Friday, February 24, 2012

Noble Rot

Today I'm drinking Noble Rot, a "sorta-saison" brewed by Dogfish Head Craft Brewery in Milton, Delaware. This beer was brewed with Viognier grape must provided by Alexandria Nicole Cellars. The name "noble rot" comes from the botrytis infection that the grapes have, an important element in the art of making sweet wines. Don't worry about the name. It sounds bad but actually it's really an awesome compliment. Also, if you don't know about Viognier grapes, Matt Horbund did a great job describing them, just recently.

Most of you know that I love the Dogfish artwork. I have all of the Spusta prints from 2010 and plan on acquiring all of the "yummy" 2012 Tara McPherson seasonals this year as well, starting with Audrey Aprihop! But I'm not too sure about the chubby, regal, elementary-art guy on this label--I'm sure it's just my full lack of appreciation, but then again, it is my opinion. He's holding up the Noble Rot name, even as it bleeds onto his cool jacket.

So yeah, good head. Musty grape aroma, yeast with some faint fruity apple. Very wine-like flavors start things. Acidic and dry, a little sour, with some light fruity peach and apple. Sweeter flavors come in a few seconds later. A little sweet grain, like from a lager or pilsner, balances the initial acidity. Some faint honey also jumps in just enough to prevent a pucker. After re-reading the Viognier profile from Matt's link above, I realized that these grapes are actually participating in the sweeter aspects too (peach and honey characteristics), not just the acidic part.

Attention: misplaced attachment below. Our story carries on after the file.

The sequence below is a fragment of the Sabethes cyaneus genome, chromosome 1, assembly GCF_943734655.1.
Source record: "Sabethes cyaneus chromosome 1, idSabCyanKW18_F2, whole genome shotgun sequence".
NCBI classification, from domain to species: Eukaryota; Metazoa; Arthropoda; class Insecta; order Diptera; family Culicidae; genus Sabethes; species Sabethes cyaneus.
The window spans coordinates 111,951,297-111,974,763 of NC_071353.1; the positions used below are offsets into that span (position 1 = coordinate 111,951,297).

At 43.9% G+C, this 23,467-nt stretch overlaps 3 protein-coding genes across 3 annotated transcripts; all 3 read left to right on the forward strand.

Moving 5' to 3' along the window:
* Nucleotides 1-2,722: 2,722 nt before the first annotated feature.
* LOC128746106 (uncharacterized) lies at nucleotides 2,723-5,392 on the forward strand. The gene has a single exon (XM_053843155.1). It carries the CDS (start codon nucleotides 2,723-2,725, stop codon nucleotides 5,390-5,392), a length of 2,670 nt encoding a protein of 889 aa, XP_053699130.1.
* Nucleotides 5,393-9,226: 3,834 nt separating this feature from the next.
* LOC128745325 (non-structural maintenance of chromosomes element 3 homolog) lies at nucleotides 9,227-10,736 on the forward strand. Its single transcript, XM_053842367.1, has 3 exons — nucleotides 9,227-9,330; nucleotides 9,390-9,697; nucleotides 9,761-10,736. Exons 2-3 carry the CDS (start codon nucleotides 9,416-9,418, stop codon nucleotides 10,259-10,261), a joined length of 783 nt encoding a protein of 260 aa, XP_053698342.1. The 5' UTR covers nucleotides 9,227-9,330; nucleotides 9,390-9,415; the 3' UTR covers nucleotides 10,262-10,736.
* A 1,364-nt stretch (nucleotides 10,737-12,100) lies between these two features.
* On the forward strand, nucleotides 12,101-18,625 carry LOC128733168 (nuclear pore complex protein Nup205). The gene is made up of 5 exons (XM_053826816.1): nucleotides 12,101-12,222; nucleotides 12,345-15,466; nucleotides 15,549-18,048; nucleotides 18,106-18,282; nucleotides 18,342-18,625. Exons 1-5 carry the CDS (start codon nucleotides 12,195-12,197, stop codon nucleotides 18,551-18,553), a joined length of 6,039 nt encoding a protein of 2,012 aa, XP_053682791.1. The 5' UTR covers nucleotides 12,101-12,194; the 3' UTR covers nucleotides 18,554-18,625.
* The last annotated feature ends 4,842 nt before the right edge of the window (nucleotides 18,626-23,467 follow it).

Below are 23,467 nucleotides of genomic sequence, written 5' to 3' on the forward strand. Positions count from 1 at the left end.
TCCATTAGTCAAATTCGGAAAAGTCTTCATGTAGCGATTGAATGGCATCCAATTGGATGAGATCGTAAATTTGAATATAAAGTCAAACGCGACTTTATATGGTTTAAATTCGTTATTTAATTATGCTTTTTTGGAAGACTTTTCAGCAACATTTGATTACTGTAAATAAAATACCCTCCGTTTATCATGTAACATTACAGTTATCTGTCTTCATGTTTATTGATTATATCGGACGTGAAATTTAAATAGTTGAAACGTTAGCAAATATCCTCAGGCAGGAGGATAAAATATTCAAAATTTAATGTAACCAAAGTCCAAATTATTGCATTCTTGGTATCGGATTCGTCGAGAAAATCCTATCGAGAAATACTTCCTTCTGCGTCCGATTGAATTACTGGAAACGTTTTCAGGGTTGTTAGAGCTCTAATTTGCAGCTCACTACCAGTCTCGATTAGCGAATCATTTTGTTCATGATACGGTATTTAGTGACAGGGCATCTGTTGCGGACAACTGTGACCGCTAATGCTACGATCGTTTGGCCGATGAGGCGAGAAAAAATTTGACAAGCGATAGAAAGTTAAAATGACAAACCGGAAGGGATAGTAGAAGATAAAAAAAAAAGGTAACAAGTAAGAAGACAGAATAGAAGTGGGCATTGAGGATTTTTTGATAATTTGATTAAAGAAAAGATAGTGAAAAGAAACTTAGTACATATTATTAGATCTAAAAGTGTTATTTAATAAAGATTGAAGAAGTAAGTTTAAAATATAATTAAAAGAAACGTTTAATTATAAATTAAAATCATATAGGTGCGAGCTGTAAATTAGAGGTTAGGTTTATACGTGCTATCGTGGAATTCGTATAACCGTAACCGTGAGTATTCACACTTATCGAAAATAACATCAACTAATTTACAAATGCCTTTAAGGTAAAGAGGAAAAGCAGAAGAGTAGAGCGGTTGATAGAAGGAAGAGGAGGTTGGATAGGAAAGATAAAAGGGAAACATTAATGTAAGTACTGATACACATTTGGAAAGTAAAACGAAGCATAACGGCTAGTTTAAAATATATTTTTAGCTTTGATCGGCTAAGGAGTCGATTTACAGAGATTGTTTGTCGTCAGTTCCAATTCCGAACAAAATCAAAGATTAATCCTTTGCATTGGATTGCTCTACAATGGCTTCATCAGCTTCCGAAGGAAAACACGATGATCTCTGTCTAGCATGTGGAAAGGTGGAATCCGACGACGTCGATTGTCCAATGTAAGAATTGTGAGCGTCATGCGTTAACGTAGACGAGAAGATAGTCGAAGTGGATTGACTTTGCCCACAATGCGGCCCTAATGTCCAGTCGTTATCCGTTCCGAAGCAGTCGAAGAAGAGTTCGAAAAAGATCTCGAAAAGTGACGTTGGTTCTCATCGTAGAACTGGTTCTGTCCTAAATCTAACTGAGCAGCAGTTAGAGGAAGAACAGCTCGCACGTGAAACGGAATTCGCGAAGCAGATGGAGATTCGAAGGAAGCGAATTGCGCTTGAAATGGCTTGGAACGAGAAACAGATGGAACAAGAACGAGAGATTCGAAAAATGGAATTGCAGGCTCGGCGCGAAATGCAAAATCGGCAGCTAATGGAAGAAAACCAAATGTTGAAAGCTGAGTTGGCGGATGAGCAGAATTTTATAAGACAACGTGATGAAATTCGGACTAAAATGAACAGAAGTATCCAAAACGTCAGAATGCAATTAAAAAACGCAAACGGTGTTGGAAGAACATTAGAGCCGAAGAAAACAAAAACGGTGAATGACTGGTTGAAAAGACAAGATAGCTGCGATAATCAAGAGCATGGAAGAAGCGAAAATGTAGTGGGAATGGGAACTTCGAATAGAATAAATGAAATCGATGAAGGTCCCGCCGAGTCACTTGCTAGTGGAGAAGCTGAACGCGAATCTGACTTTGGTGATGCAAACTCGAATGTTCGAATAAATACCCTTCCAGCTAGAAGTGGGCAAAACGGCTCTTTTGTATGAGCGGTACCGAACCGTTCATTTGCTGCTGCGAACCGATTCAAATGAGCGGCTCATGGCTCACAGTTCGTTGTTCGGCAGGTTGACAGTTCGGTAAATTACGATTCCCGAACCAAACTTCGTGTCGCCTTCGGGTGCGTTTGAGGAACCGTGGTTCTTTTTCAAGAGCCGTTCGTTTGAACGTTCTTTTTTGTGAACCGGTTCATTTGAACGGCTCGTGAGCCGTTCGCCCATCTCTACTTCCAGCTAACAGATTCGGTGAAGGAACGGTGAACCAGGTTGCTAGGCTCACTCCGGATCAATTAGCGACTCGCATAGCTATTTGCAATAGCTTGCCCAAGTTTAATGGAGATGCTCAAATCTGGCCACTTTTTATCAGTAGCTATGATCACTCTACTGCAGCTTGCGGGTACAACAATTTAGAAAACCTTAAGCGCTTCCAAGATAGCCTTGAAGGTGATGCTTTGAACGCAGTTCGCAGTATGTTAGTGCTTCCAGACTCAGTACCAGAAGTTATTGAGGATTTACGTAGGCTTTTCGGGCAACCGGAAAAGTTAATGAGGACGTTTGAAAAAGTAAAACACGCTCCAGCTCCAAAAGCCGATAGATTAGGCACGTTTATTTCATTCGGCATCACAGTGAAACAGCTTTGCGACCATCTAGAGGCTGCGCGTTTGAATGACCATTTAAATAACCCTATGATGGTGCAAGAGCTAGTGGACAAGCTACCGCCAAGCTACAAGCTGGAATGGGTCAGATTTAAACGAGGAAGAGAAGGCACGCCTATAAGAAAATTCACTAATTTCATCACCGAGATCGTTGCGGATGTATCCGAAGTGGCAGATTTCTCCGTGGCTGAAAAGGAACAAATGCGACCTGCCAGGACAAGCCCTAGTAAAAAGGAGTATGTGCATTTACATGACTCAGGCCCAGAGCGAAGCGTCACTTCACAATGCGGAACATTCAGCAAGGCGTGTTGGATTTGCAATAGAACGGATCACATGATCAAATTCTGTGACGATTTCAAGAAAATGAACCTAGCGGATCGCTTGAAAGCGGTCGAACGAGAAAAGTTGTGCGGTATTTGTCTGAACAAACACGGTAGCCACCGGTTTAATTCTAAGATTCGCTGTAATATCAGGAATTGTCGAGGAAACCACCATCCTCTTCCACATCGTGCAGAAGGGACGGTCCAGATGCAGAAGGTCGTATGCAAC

Sorta-Saison? LOL. Well, there is definitely a funky and musty aspect to this beer. Cellar dampness, wet blanket, musty, for sure! The tartness comes again and again, so you know who's boss, and lasts throughout. Carbonation is high and really makes the taste buds dance. Like SALSA dance, not a slow dance. VERY dry, especially in the end. The 9% alcohol is very much masked, though I'm a bit buzzed at 3 in the afternoon after consuming the entire wine bottle. The alcohol works very well with the high levels of tartness and acidity. Crisp, DRY (in case you didn't hear me earlier), DRY.

Seriously, this took me an entire bottle to figure out. Glad no one is home to share with. I enjoyed this quite a bit. If asked, I'd say this beer leaned a bit too much toward wine, but that's the cool thing about Dogfish. They do whatever the hell they want and don't listen to detractors, even those that are total fans. Pretty crazy the range these guys have. Anyway, I suggest you try this if you can, ESPECIALLY if you enjoy a nice white wine that isn't too sweet.

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